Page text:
The alleged killers of journalist Hrant Dink return to court today, with many groups expressing misgivings about the conduct of their trial, writes Charlotte Alfred
The fourth hearing in the trial of suspects accused of killing Hrant Dink, the Turkish-Armenian editor of Agos, starts today in Istanbul, amid widespread concern over the inadequacy of the Turkish investigation into the murder.
Dink was assassinated outside the newspaper’s offices in Istanbul on 19 January 2007. Ogun Samast, a teenage ultra-nationalist, was arrested the day after the murder and reportedly confessed to the killing. A total of 18 suspects, including Samast, were later charged with planning and organising the murder.
Over more than a year of investigations, Turkish and European lawyers and human rights organisations have stressed the importance of a fair and transparent process, and highlighted the case as a test of the rule of law in Turkey.
At the opening of the trial in July 2007 the Kurdish Human Rights Project sent a mission to Istanbul. The mission uncovered the widespread belief amongst human rights groups that state negligence, and even complicity, played a part in Hrant Dink’s murder. Evidence suggests that the authorities had prior knowledge of the murder plot, and photos leaked to the press showed police officers posing with the murder suspect in front of the Turkish flag at the police station after his arrest. The authorities have thus far been reluctant to implicate state officials in their investigations.
Long-term speculation about the links between state actors and ultranationalist groups in Turkey has been further strengthened by the January 2008 arrest of a group referred to as “Ergenekon”. The group is accused of involvement in a number of assassination plots, including a plan to murder the Nobel Prize-winning novelist Orhan Pamuk.
The number of links between the suspects in this investigation, and that of the Dink murder trial, has forced political parties in Turkey to pledge to investigate fully the relationship between these gangs and “deep state” actors.
Among those arrested were Fuat Turgut, who is currently the legal counsel of a suspect in the Dink murder, Yasin Hayal. Also held were General Veli Küçük, a retired major general, and the controversial ultra-nationalist lawyer Kerim Kerinçsiz, who previously acted as sole initiator in a case against Hrant Dink.
Hrant Dink’s brother Orhan Dink told the press “My brother said, ‘Küçük came to the court and wouldn’t leave us alone.’ Now, we all know what Küçük and Kerinçsiz really mean. My brother was saying, ‘I am being made a target.’ He took the Küçük group very seriously. He knew that both Kerinçsiz and Küçük were extremely serious and dangerous.”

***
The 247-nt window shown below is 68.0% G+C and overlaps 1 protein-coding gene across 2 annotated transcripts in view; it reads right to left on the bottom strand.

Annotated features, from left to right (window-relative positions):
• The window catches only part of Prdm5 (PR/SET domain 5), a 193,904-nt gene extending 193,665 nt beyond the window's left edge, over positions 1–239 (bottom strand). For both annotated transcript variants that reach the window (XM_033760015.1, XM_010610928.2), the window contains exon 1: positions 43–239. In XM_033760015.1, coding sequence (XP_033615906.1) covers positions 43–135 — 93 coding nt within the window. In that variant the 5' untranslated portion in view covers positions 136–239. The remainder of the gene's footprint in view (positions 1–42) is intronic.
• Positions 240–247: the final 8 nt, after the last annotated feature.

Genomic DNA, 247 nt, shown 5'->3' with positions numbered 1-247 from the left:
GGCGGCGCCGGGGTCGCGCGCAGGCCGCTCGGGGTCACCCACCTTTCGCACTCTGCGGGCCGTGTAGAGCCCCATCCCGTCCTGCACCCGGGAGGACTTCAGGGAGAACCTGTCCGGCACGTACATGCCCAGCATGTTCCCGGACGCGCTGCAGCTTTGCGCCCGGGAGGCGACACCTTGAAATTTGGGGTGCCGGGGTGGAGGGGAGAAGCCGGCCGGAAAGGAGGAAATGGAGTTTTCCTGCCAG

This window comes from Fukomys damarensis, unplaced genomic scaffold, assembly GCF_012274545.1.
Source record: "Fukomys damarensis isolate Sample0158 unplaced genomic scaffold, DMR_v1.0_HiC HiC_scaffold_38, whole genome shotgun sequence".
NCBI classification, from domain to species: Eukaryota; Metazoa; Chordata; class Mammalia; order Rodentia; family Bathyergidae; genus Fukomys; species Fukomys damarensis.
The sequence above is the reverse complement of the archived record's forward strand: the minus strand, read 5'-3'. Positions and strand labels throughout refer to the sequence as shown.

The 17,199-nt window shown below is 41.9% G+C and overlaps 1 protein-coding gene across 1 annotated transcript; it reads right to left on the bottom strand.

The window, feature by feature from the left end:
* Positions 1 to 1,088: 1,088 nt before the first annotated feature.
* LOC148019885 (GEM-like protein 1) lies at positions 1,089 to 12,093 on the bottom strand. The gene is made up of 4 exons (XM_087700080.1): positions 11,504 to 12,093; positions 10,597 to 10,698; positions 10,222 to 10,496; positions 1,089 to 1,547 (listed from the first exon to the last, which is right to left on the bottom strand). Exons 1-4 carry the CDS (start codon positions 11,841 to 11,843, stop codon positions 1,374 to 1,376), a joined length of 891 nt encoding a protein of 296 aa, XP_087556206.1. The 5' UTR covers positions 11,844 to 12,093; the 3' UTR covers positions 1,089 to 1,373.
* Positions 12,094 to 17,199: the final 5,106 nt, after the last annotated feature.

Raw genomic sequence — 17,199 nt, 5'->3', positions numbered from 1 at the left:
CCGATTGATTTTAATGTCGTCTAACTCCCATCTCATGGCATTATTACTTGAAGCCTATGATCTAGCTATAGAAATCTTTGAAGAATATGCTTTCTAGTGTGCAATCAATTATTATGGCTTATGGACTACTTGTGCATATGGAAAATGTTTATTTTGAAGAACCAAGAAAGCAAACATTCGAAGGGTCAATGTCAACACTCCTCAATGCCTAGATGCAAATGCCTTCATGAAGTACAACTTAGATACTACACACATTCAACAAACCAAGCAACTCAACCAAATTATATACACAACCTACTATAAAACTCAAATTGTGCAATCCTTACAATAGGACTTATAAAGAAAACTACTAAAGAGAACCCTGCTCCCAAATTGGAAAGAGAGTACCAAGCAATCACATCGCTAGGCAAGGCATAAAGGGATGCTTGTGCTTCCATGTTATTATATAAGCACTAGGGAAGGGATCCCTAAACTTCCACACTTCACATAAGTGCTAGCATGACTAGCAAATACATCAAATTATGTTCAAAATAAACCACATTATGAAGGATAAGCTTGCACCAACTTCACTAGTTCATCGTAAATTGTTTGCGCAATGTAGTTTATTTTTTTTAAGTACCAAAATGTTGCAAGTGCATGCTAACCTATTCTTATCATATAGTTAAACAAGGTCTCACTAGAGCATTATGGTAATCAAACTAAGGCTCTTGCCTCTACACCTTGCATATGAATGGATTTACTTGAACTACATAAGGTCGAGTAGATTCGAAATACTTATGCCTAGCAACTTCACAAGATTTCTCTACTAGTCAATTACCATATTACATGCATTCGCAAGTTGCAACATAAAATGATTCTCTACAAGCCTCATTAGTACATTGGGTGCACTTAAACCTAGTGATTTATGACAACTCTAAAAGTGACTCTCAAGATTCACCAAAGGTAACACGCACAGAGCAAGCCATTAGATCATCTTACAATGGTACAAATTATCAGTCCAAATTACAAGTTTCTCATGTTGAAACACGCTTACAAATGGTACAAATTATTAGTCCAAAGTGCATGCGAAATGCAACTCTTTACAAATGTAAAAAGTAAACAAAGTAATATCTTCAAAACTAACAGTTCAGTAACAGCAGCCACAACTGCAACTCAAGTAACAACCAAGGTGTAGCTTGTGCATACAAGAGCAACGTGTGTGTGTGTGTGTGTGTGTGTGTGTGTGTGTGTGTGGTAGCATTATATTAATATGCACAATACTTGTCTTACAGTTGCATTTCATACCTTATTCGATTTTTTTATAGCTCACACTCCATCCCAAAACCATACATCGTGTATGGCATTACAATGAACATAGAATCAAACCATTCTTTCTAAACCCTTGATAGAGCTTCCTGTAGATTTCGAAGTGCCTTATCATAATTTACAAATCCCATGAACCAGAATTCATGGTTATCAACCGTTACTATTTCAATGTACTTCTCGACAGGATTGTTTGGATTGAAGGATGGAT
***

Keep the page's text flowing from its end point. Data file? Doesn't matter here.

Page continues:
Hrant Dink’s lawyer Erdal Dogan also claimed that of all the death threats he received, Dink was most concerned about threats from Veli Kucuk.
Hrant Dink was repeatedly prosecuted under both the old and current Turkish penal codes for his discussion of multiculturalism and human rights in Turkey. It is widely believed that such prosecutions made him a target for his alleged ultra-nationalist assassins. At the time of his death, the prosecutor’s office was preparing to press charges in a third case for “denigrating the Turkish character” based on an interview he gave to Reuters that referred to the 1915 Armenian genocide.
Since Hrant Dink’s death, his son Arat Dink, who took over editorship of Agos, and the paper’s owner Serkis Seropyan have both received one-year suspended sentences for “denigrating Turkishness” by reprinting this interview.
On 18 January 2008 the lawyers of Hrant Dink’s family presented a report to the government criticising the secrecy surrounding the trial, and failure of a comprehensive enquiry into links between security officials and the suspects in the murder case.
The Istanbul, Trabzon and Samsun police departments accuse each other of negligence in the Dink case, and an investigation has been initiated by a prosecutor in Trabzon. The lawyers condemned the decision to investigate these claims separately from the Dink murder case, citing damage to the cohesion of the investigation.
Further concerns surrounded evidence that had been mislaid in the process of the investigation, causing suspicions of a “cover-up”. Camera recordings from the Akbank ATM close to the place of Dink’s death are missing, according to the lawyers. They were also critical that security camera recordings of several shops along the suspect’s possible escape route were not included in the case file.
Anxious to ensure a fair trial, lawyers for the Dink family requested an audio-visual recording of the third hearing of the murder trial, which took place on 11 February 2008. The request was accepted by the court, a first in Turkish judicial history.
The proceedings opening today will examine two issues that threaten to further undermine the case proceedings. The court will evaluate a forensic medical report released in January which casts doubts on the reported age of suspected assassin Ogun Samast. If Samast is confirmed to be over 18 years old, the length of his possible sentence and the secrecy surrounding the trial will be re-evaluated. Also, calls to identify Istanbul intelligence officers accused of threatening Hrant Dink will also be considered today.
Charlotte Alfred, Kurdish Human Rights Project
Index on Censorship co-hosts For Hrant, For Justice: The ongoing struggle for freedom of expression in Turkey, this Thursday. For more details, click here